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Business Development: Writing Plans

Business development plans may seem like irritating, time-consuming nuisances, but the reality is that a well-constructed plan could save a fledging business much trouble and make its beginning year or years more successful. Most people who are starting their own business probably do not have to be reminded about the chance of failure that is always lurking around the corner. Numerous businesses across the country fail each year because of one circumstance or another and sometimes even a string of bad events. A business development plan can help prevent some of this failure trauma by prompting a new business owner to carefully consider many different elements of beginning a business and confront potential problems before they grow into all-out catastrophes.

Business Development Plans: The Fomat

Business development plans are time-consuming, mostly because they involve so much thought and research and include so much planning and descriptive work. A business development plan will describe our business to potential investors and other interested persons, as well as clearly outline your goals and ideas so that you can organize your intent. A business development plan initially begins with a detailed, yet succinct, statement of purpose, describing the reason the business is being established. Following the statement of purpose should be a table of contents because a business development plan can become quite large and extensive.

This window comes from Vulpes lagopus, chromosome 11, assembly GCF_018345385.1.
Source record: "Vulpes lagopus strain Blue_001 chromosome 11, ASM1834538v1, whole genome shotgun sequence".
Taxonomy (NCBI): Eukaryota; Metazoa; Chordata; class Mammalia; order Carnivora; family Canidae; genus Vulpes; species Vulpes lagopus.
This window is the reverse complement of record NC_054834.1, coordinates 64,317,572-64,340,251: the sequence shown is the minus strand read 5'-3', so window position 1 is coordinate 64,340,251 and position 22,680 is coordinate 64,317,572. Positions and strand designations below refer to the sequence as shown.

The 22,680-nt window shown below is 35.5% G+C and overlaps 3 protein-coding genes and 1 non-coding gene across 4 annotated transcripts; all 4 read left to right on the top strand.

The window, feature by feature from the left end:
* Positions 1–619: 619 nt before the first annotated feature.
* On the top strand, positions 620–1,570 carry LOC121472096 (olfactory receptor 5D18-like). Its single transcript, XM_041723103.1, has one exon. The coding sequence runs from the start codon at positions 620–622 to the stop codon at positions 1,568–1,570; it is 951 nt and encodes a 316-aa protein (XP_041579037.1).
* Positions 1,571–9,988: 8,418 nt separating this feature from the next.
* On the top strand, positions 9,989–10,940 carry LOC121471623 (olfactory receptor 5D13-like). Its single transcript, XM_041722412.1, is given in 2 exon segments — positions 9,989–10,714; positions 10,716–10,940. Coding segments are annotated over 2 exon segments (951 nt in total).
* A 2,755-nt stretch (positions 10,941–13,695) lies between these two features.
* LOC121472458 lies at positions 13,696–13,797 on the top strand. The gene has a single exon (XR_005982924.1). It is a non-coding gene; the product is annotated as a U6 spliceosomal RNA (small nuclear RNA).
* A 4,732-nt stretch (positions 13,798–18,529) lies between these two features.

There are essentially three primary parts of the business development plan: the business, financial data, and supporting documents. Under the business heading, the business organizer will note elements such as a description of the business, the market, a competition and feasibility study, location of business, management, personnel, and application and expected effect of loan or investment. The financial data section is comprised of information like sources and application of funding, capital equipment and furniture lists, projected balance sheet, a break-even analysis, a projected income statement (comprised of a three-year summary; detail by month and year; and detail by quarter, second, and third year), and a cash flow summary. Supporting documents include a personal resumes, job descriptions, personal financial statements, credit reports, letters of reference, letters of intent, leases, contracts, and other legal documents.

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